Going forward, the performance of the Chinese economy critically depends on several major “swing factors”, please see the next Insight, Chinese Economy: What To Watch For

Quantitative Tightening?

Fear mongering that equates Chinese reserve sales to an unwinding of central bank QE misses the broader point.


Our global fixed income strategists have no doubt that global yields would spike if the Fed, ECB or Bank of Japan were to begin liquidating their stocks of government bonds. It is a clear case of bond repricing due to the increase in the net supply that must be absorbed by the private sector. Fortunately, this is certainly not a near-term risk.

FX reserve adjustment is a more complicated story. As pointed out in last week’s Insight, there has been no consistent relationship between Chinese flows into Treasurys and the level of Treasury yields over the past 15 years.

More important for global bond yields will be the evolution of ex-ante savings and investment flows. The so-called “Global Savings Glut” (GSG) was evident before Lehman, but the Great Financial Crisis reinforced the reflex to save. Household savings rates jumped across the major countries, while the corporate sector built up cash as its financial balance shifted up. Meanwhile, government deficits exploded after 2007, but austerity is now well entrenched in many countries (i.e. the drain on the global pool of savings from the government sector is now waning). When all three sectors of the economy (households, corporates and governments) are simultaneously trying to save more or dissave less, interest rates fall.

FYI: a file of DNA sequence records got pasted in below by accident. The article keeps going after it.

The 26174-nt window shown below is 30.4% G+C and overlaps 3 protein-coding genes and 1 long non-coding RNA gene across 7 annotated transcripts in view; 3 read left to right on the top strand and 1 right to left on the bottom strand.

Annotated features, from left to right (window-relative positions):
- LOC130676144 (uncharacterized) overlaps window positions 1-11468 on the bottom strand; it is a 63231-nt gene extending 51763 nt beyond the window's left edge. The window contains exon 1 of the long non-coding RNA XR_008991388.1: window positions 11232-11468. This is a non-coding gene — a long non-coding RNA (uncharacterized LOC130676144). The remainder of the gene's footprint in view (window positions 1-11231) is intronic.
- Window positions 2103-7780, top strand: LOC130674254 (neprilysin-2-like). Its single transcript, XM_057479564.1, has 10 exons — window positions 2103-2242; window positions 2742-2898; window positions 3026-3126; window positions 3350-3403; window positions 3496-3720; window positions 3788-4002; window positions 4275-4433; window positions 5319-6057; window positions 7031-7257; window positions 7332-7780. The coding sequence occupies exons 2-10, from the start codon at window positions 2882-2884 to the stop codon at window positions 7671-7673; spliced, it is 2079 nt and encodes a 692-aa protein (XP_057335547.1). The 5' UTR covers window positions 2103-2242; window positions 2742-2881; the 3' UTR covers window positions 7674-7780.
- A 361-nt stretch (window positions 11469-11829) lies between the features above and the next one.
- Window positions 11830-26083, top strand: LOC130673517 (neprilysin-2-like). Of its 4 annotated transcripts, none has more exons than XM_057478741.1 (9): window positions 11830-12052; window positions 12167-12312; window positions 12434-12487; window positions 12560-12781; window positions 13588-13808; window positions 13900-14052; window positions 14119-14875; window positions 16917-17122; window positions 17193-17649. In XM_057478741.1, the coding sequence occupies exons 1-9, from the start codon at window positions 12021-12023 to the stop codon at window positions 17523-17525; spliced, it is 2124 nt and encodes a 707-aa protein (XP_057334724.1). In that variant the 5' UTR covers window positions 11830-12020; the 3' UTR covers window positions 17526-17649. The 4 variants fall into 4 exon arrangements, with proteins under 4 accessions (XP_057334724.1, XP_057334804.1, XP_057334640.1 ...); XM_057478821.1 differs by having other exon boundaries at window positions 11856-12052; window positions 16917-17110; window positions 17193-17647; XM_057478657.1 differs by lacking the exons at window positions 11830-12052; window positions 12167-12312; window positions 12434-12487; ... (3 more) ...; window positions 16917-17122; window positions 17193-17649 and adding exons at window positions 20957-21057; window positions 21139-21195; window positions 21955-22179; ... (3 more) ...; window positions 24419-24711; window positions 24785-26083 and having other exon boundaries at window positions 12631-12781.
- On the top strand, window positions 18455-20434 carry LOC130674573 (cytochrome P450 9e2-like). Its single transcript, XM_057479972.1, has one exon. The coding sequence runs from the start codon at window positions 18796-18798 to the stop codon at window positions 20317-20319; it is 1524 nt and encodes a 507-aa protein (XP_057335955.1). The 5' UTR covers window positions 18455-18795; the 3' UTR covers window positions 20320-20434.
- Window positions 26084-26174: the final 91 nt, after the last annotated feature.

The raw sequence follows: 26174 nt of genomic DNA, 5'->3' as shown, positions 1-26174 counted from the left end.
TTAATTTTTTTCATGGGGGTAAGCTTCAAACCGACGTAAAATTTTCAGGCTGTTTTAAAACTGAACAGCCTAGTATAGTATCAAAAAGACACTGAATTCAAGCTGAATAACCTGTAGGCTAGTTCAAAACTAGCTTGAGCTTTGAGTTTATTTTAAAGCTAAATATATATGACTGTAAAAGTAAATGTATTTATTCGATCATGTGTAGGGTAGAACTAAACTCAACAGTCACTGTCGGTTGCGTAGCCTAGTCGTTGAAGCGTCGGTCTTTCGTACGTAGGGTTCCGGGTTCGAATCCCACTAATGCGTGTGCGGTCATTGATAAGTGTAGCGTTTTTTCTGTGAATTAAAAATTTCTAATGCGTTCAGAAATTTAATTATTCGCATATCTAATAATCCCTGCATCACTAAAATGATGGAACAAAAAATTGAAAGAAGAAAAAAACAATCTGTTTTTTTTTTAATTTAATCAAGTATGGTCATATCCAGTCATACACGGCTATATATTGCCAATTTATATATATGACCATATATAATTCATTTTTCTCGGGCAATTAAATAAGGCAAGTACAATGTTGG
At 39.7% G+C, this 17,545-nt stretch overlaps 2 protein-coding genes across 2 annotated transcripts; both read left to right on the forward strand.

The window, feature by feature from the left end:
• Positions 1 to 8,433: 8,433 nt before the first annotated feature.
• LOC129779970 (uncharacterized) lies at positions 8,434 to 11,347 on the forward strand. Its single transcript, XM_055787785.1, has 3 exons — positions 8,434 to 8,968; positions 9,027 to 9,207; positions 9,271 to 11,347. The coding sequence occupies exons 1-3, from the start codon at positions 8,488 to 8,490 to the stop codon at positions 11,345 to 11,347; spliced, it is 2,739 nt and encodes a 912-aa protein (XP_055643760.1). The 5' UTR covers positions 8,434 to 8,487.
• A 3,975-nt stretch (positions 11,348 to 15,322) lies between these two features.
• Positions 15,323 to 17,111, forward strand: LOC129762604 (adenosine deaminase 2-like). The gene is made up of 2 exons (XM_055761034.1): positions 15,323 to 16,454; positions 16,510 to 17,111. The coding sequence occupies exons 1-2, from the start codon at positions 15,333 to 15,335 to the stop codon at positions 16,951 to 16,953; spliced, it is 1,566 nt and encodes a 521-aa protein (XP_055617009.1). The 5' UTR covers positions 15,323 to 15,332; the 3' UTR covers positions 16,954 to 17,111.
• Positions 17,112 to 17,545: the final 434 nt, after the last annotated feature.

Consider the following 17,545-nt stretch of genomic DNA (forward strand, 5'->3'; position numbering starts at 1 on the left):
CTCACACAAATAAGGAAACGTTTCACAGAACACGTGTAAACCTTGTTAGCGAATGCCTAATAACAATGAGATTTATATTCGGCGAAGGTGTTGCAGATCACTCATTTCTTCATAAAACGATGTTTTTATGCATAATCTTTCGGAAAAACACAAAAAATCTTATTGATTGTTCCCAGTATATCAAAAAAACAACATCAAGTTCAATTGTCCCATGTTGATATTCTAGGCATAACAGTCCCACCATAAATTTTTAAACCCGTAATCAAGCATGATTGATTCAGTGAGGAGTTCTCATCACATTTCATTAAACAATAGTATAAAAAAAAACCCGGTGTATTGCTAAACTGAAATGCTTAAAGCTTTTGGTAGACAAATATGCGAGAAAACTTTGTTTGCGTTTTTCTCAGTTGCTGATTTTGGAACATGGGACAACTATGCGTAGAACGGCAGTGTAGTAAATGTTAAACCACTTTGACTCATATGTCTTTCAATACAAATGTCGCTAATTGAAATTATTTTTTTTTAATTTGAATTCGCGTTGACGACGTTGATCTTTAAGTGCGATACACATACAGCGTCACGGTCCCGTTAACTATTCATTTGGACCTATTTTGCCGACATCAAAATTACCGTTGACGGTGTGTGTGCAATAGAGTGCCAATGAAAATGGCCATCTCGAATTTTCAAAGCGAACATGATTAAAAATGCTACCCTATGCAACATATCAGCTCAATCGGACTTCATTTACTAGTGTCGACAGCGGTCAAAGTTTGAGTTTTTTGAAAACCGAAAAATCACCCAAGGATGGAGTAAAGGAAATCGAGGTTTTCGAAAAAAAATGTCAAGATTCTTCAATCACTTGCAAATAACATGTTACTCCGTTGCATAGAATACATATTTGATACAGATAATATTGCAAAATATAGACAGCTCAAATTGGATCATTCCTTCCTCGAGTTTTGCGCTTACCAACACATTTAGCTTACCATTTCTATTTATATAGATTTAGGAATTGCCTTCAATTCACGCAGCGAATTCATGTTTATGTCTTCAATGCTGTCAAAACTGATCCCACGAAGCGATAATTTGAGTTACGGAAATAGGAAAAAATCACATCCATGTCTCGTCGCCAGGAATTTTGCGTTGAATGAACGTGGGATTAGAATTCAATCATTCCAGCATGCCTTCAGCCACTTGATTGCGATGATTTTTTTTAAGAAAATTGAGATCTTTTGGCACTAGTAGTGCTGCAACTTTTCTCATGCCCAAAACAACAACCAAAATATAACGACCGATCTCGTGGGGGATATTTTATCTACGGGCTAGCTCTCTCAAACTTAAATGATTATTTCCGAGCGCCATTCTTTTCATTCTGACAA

A key part of the GSG story is China’s fixed exchange rate policy. China’s history of rapid export-led industrialization is well known. This involved a managed undervalued exchange rate, the encouragement of large amounts of FDI into the export sector, the accumulation of large amounts of official reserves, and the export of net Chinese savings through official intervention. An undervalued exchange rate discouraged domestic consumption, lifting the pool of saving available to the rest of the world. The fear for some time is that China will abandon this policy. Please see the next Insight, (Part II) Quantitative Tightening?

August Payroll Report Doesn’t Change A Thing

The August payroll report hardly differs from any previous report this year. But given the financial market backdrop, we doubt the Fed will deliver a rate hike that the bond market is unprepared for.